Lung cancer is the second most common type of cancer and the leading cause of cancer death. According to the National Cancer Institute, the 5 year relative survival for people with localized cancer (cancer that is confined to the site) is nearly 60%. However, the 5 year relative survival decreases to less than 6% if the disease has metastasized (spread to other parts of the body). Unfortunately, less than a quarter of lung cancer cases are diagnosed at an early stage.
Here are three things you should know to about lung cancer, and how to help prevent it.
1. Understand risk factors
While it is very important to educate yourself about all of the risk factors associated with lung cancer, smoking is the main cause of lung cancer, linking to approximately 90 percent of lung cancer cases according to the American Lung Association.
If you currently smoke cigarettes, pipes or cigars (even "light" cigarettes) or have smoked in the past, you have an increased risk of lung cancer. Additionally, you may also be at risk if you have been exposed to second-hand smoke at home or in the workplace.
If you currently smoke, quitting will help reduce your risk of developing lung cancer and benefit your health in other ways. To learn more about the ways that quitting smoking can help your health, visit Benefits of Quitting.
It is important to be aware of all of the risk factors for lung cancer. Additional risk factors include:
- A family history of lung cancer in a first-degree relative
- Radiation therapy to the breast or chest
- Exposure to air pollution, asbestos, diesel fumes, coal dust, radon or toxic elements
- Some treatments for Hodgkin lymphoma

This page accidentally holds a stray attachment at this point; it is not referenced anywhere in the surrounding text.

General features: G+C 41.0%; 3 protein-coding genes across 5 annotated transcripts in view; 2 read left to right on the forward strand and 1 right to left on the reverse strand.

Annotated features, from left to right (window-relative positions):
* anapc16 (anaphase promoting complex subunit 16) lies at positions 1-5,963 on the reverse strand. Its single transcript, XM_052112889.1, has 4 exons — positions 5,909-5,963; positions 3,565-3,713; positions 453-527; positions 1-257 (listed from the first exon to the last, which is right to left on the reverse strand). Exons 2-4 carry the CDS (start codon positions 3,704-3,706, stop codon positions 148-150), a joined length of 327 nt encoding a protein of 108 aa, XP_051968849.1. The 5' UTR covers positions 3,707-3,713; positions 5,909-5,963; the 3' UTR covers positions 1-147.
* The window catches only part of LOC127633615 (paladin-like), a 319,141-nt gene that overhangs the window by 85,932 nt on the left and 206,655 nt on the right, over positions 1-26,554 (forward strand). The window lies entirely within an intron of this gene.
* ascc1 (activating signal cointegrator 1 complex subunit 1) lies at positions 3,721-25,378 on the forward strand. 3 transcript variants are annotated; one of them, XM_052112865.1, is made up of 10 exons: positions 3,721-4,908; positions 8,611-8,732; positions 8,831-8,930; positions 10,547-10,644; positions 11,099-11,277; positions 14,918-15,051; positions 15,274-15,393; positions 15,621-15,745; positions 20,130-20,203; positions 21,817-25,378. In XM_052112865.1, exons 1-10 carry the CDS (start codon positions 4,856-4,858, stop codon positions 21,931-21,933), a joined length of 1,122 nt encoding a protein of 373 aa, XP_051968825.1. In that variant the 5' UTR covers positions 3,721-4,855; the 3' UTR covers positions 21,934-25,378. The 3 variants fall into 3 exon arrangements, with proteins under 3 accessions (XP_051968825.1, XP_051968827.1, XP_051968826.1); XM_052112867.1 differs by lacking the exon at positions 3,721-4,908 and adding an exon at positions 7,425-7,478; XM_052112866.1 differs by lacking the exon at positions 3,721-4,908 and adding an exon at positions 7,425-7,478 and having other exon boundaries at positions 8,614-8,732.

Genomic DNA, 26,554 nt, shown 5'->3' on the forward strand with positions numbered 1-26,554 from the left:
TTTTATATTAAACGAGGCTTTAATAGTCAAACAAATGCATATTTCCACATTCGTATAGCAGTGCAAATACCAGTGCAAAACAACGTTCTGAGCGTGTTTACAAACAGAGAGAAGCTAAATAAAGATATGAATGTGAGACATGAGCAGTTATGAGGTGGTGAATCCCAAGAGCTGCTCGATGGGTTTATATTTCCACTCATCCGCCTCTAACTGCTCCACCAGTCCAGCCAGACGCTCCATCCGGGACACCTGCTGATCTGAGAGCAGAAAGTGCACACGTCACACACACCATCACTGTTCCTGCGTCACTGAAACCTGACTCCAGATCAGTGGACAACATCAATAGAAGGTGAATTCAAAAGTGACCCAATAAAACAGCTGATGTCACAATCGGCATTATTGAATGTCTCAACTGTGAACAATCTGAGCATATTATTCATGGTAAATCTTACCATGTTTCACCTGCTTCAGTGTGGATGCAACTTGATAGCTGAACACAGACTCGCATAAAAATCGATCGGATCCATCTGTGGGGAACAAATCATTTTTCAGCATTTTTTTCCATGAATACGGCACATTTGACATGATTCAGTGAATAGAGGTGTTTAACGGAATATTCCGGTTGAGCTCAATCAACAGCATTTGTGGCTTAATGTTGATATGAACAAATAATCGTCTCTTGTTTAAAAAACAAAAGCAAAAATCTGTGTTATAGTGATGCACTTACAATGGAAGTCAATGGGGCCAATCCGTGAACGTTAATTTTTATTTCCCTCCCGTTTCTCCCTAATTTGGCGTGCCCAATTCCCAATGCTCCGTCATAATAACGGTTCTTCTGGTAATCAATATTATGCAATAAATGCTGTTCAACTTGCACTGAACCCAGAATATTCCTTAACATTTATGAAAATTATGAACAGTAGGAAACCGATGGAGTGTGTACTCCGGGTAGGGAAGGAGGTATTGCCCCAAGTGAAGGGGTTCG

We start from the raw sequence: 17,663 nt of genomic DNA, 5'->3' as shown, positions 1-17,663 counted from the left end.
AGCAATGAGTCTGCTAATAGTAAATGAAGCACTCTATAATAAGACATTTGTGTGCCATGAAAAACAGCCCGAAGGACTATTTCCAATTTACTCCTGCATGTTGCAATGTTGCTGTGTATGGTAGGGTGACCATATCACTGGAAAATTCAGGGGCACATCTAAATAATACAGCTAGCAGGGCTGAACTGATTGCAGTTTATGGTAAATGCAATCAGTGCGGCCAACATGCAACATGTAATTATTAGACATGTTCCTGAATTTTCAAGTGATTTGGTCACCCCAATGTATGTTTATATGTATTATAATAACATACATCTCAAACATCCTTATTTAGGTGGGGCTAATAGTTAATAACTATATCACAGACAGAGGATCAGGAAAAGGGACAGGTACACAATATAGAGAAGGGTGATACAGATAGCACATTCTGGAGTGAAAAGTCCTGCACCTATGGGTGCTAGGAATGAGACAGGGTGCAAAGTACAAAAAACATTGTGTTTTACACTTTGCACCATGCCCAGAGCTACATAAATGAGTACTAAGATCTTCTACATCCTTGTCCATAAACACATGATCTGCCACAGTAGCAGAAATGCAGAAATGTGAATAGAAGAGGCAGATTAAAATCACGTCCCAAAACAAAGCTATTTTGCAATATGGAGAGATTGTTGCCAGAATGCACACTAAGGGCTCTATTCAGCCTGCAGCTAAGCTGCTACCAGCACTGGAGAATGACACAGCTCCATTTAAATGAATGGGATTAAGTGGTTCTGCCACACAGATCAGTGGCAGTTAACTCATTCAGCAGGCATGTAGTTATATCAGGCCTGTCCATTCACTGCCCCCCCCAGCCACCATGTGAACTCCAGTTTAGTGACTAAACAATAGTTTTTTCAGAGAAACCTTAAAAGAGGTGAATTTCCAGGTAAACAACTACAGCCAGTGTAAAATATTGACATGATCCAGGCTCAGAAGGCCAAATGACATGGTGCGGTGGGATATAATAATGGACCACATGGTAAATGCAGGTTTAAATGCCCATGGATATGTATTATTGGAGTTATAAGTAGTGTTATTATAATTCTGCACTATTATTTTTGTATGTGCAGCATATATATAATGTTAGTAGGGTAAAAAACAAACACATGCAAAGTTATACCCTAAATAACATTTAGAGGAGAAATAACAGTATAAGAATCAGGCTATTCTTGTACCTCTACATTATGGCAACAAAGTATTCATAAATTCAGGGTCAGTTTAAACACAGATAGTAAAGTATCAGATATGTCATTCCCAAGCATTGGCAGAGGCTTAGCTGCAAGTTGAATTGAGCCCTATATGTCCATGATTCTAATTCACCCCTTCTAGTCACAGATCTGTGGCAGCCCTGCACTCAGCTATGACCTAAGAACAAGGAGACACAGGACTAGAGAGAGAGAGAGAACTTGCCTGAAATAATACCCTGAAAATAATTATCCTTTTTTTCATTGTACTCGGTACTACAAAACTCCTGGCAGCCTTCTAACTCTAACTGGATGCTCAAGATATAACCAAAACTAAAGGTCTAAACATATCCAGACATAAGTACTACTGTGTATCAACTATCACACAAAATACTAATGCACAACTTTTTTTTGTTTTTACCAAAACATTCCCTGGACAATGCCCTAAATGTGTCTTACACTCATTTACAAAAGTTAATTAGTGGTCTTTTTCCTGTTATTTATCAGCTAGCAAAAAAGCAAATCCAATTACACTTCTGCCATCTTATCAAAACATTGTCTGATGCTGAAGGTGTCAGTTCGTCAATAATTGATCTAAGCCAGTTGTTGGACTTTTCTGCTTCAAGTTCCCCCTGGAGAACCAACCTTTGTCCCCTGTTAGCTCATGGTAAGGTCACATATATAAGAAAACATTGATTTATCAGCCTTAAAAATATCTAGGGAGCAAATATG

- Personal history of lung diseases such as Chronic Obstructive Pulmonary Disease (COPD), emphysema, bronchitis, and pulmonary fibrosis
- Infection with the human immunodeficiency virus (HIV)
2. Educate yourself about screening
There are three screening tests that have been used to detect lung cancer, including:
- Low-dose computed tomography (LDCT) (also called low-dose spiral or helical CT scan), using low-dose radiation to scan the body in a spiral path
- Chest X-ray to view the organs and bones inside the chest
- Sputum cytology to view with a microscope the mucus coughed up from the lungs to check for cancer cells
Sarah Cannon recommends LDCT for adults, ages 55-77, who are current smokers or those who have quit within the past 15 years and who have at least a 30 pack-year smoking history.
To calculate your pack-year, multiply the number of cigarette packs/day by the number of years you have smoked:
- 1 pack/day x 30 years = 30 pack-year history
- 2 packs/day x 15 years = 30 pack-year history
3. Know the signs and symptoms
Early stage lung cancer is usually asymptomatic, meaning the person has no symptoms. Some common symptoms of lung cancer include:
- A persistent cough
- Coughing up blood
- Chest pains
- Difficulty breathing or swallowing
- Shortness of breath
- Weight loss or loss of appetite
These symptoms could also be signs of other medical issues. It is important to speak with your doctor if you experience any of these signs.
It is important to know that the information in this post, including Sarah Cannon’s recommendations for screening, is accurate as of the publishing date.